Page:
It’s been two hours since I resigned, and I’m still shaking.
Part of me is relieved, but part of me is also terrified. And since I never told anyone at work about what I’m actually doing, this matches the reactions I get.
“You’re QUITTING with no job lined up? Are you nuts?”
“Travel the world? How the hell are you going to pay for it?”
“Why would you quit? Don’t you like working here? ” (I couldn’t answer the question. I was too busy rolling on the floor laughing.)
The next two weeks are a blur. Goodbye lunches, concerned friends (mostly asking if I’ve lost my damned mind), and endless knowledge transfer sessions for my replacement fill my days.
And after work, Wanderer and I are busy packing, selling as much stuff as possible, and consolidating the next year of our lives into 2 backpacks. It’s actually surprisingly easy, making me wonder why the hell we EVER needed suitcases just for 2 weeks of vacation.
On my last day, I have a great time shredding anything and everything I can get my hands on. But as I pack all my tchotchkes and hug my friends good-bye, I start to wonder.
What if they’re right? What if this is a mistake?
But then, I flash back to our last meeting with Garth. Together, we had carefully dissected our plan with surgeon-like precision; making sure all our T’s are crossed and I’s are dotted. We are engineers, after all.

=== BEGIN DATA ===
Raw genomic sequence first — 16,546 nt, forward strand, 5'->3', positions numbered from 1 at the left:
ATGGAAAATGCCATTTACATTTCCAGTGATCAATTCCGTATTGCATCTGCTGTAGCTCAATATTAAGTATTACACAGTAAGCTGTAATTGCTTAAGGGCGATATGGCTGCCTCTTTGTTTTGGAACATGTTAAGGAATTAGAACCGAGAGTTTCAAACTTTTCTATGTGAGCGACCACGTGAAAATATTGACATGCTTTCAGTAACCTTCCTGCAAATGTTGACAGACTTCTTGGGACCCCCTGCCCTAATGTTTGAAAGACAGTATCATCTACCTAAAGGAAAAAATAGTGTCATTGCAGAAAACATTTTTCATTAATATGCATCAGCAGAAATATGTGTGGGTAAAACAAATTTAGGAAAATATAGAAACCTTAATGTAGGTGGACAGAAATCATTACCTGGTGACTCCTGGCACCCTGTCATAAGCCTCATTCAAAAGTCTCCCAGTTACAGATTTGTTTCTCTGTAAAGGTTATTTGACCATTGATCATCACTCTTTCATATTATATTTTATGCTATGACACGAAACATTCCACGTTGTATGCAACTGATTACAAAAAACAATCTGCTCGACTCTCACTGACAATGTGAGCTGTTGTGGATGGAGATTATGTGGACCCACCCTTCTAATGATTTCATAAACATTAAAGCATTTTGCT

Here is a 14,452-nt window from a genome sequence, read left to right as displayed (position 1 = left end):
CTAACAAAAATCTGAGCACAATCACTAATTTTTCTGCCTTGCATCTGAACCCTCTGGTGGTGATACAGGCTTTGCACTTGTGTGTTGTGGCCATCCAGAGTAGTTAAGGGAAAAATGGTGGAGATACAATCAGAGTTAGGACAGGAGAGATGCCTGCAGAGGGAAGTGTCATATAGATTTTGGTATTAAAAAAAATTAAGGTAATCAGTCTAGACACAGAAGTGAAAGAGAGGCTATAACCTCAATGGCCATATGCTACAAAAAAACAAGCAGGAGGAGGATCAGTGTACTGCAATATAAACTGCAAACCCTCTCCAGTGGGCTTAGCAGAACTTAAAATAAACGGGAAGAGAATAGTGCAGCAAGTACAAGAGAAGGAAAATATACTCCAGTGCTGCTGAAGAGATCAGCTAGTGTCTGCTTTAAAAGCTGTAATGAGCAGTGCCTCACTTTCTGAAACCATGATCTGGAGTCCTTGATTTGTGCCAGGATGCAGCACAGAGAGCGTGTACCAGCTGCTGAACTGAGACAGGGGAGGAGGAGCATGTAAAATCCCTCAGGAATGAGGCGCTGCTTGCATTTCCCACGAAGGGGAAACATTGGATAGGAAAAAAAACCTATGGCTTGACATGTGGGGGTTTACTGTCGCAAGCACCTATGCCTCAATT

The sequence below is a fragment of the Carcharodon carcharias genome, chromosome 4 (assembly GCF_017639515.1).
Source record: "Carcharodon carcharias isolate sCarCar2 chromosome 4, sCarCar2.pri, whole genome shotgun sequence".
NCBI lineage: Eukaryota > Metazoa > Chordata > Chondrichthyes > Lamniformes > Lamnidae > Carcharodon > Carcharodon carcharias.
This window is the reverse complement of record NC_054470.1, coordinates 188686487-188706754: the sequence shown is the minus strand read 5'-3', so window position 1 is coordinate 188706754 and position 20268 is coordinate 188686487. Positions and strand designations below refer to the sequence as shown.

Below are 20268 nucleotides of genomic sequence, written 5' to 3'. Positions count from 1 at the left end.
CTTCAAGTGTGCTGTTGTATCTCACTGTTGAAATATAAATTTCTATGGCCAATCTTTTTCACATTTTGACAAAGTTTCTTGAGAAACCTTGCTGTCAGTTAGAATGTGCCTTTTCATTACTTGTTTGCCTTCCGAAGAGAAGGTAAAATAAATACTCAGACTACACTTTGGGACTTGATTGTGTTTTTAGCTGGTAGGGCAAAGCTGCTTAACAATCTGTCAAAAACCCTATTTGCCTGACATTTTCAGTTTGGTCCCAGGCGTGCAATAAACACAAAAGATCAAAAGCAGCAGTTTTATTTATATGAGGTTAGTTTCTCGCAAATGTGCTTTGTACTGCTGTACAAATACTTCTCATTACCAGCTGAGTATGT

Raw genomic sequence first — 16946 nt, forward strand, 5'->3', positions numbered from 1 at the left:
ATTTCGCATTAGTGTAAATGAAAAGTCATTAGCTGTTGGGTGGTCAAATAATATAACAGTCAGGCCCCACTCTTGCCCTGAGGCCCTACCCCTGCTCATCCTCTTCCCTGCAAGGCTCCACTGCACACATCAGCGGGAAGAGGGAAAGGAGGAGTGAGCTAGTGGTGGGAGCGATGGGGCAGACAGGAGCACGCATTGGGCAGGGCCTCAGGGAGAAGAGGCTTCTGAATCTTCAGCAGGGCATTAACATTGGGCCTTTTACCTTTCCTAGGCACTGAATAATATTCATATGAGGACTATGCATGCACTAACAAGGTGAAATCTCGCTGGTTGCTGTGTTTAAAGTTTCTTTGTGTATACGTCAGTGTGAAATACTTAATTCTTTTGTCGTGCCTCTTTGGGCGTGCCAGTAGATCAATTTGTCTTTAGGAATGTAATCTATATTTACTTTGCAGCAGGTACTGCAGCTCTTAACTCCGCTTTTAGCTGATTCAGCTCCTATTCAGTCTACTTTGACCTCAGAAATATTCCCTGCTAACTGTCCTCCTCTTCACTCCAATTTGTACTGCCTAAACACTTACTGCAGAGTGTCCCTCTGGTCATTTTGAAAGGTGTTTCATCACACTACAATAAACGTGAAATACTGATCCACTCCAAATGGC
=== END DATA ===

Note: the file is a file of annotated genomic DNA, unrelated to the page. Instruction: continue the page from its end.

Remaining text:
We go over the following scenarios:
Black Swan Events? We delay our end date to June and set aside 3 years of living expenses in cash.
Inflation? We hold Real Return Bonds and Equities.
Childcare costs? $6000 childcare credit, and NOT keeping up with the Jones’s.
Check, check, and check.
It’s all going to work out. We’re going to be fine.
As Wanderer and I board the plane, and wave goodbye to the city that’s been home for the past decade, I can’t help but wonder what’s in store for us. As excited as I am, in the back of my head, fear still churned like big, angry, tornado.
But as it turns out, I had nothing to worry about.
OUR WORLD TRIP
15 countries, 42 cities, crossing 3 continents. We travelled across North America, Europe, and Southeast Asia, all on our…*raises eyebrows dramatically*…trip around the world!
The last team to arrive…sorry I’ve been watching too much “Amazing Race”.
Anyhoo, I’m not going to bore you with every single place we visited, but I will provide you some of the most memorable, in order of most expensive (blegh) to least expensive (yay!)
You know that scene in “The Sound of Music”, where Julie Andrews is standing on a mountain, twirling and singing “The Hills Are Alive…”?
Well, that’s pretty much what I did the ENTIRE time we were there. And because I have the leakiest brain ever, that was the only line I know from the entire movie. So of course, I spend all my time singing that line, and ONLY that line, at the top of my lungs, over and over.
I CANNOT understate how both exhilarating and annoying this is.
I can’t, but Wanderer can, based on him finally getting fed up and grabbing me by the shoulders saying, “BABE, if you DON’T stop singing that song, I SWEAR TO GOD I’m going to jump off this mountain.”
I’m…not allowed to watch The Sound of Music anymore.
One thing that isn’t beautiful though, is the prices, as Switzerland ends up being the MOST expensive place we visit:
- Accommodations: $87/night (Air BnB)
- Hotels in Zurich start at $300/night, so Air BnB saved our asses.
- Food: $20/day